Direct damage to property under construction caused by faulty or defective work or defective materials has been a coverage issue for decades. Two specific policies, the Commercial General Liability for the contractors building the structure and the Builders Risk Policy on the project both are sources of potential coverage.
A CGL policy protects the named insured (the contractor in this case) from third party liability arising out of the insured’s operations that results in either bodily injury or property damage. Damage to property caused by poor workmanship or defective materials would qualify as property damage. To understand how the CGL policy might respond to claims such as these, it is necessary to evaluate several exclusions in the CGL policy.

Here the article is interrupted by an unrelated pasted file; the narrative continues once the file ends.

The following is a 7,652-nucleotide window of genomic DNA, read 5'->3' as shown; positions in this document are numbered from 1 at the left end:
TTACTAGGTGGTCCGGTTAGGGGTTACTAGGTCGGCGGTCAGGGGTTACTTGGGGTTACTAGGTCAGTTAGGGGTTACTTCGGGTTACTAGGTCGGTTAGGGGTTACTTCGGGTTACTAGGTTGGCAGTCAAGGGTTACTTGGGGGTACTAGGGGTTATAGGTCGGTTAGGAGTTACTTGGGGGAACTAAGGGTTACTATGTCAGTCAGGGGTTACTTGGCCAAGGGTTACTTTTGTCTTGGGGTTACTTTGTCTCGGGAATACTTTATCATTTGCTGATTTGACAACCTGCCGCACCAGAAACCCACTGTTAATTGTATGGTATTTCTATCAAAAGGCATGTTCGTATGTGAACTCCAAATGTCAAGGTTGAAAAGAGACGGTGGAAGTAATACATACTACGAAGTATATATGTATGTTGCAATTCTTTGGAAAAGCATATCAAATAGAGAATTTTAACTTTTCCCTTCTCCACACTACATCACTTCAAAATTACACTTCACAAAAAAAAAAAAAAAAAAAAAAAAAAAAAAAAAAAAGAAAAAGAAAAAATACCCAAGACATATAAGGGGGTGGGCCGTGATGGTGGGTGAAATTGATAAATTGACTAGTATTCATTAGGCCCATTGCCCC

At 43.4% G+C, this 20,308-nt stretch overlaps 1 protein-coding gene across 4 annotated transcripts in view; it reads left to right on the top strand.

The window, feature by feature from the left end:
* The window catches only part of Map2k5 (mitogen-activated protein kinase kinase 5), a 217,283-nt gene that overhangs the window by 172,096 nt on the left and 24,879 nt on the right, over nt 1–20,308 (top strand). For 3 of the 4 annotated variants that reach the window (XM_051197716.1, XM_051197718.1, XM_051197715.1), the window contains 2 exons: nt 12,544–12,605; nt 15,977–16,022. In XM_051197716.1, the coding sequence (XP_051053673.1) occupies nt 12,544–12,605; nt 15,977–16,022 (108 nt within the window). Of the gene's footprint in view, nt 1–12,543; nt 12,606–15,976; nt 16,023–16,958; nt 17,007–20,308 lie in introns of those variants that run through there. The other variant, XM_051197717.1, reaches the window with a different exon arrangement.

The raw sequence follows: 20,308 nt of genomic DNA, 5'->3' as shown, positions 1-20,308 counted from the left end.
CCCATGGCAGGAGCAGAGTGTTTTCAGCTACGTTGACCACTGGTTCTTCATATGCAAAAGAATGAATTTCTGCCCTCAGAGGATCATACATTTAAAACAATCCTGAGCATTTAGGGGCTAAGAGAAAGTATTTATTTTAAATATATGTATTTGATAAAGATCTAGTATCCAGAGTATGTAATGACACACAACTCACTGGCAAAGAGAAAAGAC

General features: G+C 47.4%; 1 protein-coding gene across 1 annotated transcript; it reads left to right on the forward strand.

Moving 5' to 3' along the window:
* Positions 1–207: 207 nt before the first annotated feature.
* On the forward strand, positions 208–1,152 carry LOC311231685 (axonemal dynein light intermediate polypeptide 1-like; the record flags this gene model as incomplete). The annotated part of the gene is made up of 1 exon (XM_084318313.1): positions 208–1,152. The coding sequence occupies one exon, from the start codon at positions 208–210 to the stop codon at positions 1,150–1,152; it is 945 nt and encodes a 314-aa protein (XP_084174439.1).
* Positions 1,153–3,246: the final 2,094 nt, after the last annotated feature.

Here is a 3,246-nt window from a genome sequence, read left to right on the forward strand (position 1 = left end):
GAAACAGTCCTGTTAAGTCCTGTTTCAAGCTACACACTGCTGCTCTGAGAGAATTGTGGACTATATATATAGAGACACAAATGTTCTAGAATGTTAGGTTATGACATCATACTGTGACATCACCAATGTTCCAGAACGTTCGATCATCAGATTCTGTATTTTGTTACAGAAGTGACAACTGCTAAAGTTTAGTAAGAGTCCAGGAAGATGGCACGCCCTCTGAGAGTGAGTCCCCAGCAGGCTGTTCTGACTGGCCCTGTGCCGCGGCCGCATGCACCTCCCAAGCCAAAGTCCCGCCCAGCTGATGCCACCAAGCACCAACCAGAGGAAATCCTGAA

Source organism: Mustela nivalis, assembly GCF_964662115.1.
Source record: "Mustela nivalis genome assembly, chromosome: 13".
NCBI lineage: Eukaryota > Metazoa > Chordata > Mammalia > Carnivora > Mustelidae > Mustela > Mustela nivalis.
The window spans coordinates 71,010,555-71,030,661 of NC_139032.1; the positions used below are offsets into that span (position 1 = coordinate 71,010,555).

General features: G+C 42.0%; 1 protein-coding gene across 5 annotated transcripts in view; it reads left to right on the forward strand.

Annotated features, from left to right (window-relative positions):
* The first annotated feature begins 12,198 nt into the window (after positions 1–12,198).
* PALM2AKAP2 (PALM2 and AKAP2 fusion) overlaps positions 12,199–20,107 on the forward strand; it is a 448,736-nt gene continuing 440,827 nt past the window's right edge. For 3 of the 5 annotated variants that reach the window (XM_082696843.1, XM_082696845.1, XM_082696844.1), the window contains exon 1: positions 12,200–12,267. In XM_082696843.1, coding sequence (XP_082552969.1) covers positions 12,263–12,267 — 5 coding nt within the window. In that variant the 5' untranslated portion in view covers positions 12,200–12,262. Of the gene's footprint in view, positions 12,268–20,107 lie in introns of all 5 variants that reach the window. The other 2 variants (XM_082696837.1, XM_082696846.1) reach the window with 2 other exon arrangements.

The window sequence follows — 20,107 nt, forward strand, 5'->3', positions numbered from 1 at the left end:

CGL policies cover “property damage,” defined as physical injury to tangible property, including loss of use of such property, and loss of use of tangible property that has not been physically injured.
Reprinted courtesy of Jeffrey Cavignac, Construction Executive, a publication of Associated Builders and Contractors. All rights reserved.